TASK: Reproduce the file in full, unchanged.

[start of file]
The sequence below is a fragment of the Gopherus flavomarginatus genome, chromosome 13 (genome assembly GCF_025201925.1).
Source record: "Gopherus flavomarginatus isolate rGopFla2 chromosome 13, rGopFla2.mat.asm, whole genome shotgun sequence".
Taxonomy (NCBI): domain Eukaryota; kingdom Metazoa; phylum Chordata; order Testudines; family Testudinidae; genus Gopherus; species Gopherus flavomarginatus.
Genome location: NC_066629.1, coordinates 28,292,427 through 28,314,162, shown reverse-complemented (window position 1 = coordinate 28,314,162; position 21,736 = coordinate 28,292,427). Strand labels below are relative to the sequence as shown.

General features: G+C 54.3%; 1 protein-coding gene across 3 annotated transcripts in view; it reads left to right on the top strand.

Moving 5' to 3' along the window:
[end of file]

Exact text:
The sequence below is a fragment of the Gopherus flavomarginatus genome, chromosome 13 (genome assembly GCF_025201925.1).
Source record: "Gopherus flavomarginatus isolate rGopFla2 chromosome 13, rGopFla2.mat.asm, whole genome shotgun sequence".
Taxonomy (NCBI): domain Eukaryota; kingdom Metazoa; phylum Chordata; order Testudines; family Testudinidae; genus Gopherus; species Gopherus flavomarginatus.
Genome location: NC_066629.1, coordinates 28,292,427 through 28,314,162, shown reverse-complemented (window position 1 = coordinate 28,314,162; position 21,736 = coordinate 28,292,427). Strand labels below are relative to the sequence as shown.

General features: G+C 54.3%; 1 protein-coding gene across 3 annotated transcripts in view; it reads left to right on the top strand.

Moving 5' to 3' along the window: